International Status Anxiety and Higher Education: The Soviet Legacy in China & Russia
This volume provides a critical perspective on the Soviet legacy of superpower competition in the higher education systems of China and Russia. The book examines the tensions among multi-level forces that strive to advance progressive university policies and practices on the one hand, and on the other hand work to restore old-style hyper-centralization and indoctrination. It tracks the de-Sovietization of higher education, which aimed to integrate Chinese and Russian universities into global higher education but resulted in inducing status anxiety in the global hierarchies of knowledge development.
This chapter begins with explanations of the historical transformations and peculiarities of the Soviet higher education system. It describes the Soviet government’s interpretations of university competitiveness, which have influenced the current state of the Russian higher education system. Then the chapter discusses the post-Soviet path of Russian universities in their search for balance between the de-Sovietization and Westernization of higher education. The discussion proceeds to outlining the new environment of global competition among universities, shaped by world university rankings and the rapid expansion of governmental policies in higher education. Finally, the chapter describes how the Russian government is reacting to the changing environment and the policies used to enhance higher education competitiveness. We consider, as a case study, the Russian excellence initiative in higher education – Project 5-100 – whose basic idea is that at least five Russian universities will be ranked among the world’s top 100 universities by 2020. Some lessons for future policies and questions for future research are formulated in the concluding part.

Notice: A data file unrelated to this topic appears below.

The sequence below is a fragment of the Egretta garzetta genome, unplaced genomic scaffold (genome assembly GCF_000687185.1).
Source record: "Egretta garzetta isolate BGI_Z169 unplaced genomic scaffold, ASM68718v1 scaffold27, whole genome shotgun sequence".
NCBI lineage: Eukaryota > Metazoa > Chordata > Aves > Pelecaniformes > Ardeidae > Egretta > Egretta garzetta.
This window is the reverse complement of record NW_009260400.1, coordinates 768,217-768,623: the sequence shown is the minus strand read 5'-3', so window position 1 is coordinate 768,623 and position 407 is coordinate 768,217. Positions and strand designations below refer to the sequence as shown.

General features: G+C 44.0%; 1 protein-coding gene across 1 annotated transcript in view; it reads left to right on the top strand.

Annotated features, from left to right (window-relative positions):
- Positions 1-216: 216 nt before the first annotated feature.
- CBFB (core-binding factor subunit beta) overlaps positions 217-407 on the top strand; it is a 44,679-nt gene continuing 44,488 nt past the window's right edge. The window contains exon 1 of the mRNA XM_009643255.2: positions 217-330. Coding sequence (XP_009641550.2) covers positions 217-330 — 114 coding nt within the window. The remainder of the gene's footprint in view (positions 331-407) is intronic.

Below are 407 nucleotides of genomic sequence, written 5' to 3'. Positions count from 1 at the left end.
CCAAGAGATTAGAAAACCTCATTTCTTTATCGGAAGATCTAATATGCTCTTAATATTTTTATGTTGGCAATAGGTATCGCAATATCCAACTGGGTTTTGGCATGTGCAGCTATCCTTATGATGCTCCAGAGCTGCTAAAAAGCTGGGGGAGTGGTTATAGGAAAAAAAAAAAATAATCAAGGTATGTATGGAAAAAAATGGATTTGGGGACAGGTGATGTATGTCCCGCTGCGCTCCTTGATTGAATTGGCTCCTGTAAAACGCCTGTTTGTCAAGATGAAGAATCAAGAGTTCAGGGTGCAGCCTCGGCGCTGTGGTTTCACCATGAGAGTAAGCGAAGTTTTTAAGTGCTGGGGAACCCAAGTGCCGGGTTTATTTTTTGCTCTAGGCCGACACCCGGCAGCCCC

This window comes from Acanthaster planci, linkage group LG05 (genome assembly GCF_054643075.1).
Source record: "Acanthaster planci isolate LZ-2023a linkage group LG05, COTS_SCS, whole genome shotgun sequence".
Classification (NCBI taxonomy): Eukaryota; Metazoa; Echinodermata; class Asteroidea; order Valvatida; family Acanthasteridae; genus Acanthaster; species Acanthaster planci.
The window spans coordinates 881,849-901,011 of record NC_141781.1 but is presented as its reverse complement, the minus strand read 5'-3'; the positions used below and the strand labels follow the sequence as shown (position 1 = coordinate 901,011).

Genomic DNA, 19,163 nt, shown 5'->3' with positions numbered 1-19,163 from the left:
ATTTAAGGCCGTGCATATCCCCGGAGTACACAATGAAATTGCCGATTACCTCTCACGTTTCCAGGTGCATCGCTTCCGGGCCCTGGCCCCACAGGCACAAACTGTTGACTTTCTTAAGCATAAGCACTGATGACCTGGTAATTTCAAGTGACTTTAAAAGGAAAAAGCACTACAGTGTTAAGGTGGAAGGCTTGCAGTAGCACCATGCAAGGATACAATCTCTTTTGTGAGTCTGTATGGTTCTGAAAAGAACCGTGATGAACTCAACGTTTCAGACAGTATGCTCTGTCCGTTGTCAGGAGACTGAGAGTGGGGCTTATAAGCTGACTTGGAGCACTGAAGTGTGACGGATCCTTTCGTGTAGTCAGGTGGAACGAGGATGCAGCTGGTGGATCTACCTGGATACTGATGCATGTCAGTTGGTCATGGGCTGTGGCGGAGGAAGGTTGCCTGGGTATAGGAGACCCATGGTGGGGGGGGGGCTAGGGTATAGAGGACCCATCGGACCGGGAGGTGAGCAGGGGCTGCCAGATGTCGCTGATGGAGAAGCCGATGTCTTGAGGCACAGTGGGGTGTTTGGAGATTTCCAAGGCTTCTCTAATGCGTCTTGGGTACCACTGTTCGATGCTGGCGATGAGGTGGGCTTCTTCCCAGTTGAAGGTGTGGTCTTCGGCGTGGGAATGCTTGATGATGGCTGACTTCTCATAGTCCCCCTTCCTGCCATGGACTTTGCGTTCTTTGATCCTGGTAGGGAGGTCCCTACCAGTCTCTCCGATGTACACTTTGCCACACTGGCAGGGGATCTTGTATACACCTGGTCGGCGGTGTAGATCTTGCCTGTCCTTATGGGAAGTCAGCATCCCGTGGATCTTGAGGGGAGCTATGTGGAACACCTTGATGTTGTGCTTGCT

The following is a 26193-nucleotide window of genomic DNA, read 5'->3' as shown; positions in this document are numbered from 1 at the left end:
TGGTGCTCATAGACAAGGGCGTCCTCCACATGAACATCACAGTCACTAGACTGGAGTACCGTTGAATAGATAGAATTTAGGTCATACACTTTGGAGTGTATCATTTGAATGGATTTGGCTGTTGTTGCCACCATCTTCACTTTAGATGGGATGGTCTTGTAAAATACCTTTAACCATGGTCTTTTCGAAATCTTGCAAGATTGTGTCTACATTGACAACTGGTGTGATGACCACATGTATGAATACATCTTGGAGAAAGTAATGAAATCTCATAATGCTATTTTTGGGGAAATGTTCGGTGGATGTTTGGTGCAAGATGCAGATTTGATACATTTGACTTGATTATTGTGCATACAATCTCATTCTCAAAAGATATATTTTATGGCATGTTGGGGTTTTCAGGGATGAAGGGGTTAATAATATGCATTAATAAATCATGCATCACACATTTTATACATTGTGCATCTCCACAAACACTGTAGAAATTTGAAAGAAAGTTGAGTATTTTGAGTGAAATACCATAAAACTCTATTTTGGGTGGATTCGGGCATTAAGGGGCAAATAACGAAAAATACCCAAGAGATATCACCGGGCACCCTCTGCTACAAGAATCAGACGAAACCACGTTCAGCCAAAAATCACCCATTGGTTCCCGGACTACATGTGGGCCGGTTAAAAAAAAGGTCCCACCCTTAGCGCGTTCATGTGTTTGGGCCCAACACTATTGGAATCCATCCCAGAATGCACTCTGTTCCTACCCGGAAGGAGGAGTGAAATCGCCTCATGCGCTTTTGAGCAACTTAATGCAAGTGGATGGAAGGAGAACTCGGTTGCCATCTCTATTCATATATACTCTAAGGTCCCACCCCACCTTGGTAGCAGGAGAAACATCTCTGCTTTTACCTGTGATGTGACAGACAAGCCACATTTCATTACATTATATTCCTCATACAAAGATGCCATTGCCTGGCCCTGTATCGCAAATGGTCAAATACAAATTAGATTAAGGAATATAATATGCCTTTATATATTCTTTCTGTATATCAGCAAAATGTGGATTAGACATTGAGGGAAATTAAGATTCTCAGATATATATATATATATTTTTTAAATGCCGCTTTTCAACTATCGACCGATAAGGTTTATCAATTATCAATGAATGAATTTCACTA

The chapter examines how the Russian federal government has been driving international student recruitment with attempts to force the modernization of higher education (HE) and promote soft power interests. We provide an overview of Soviet policies related to international student mobility, scrutinize the cyclic and multi-rational educational transformation that has been taking place since the 1990s, and reflect on the implications for the future. We explain the rationale of HE internationalization in contemporary Russia and show that the government’s reforms have focused on the political rationale inherited from Soviet times, combined with the heavy-handed modernization policy to fit in the context of global competition. This curious combination encourages higher education institutions to fixate on meeting government-led performance indicators, preserving the current structure of student mobility concentrated in a few institutions, and creating constraints for the development of academic excellence in Russian HE.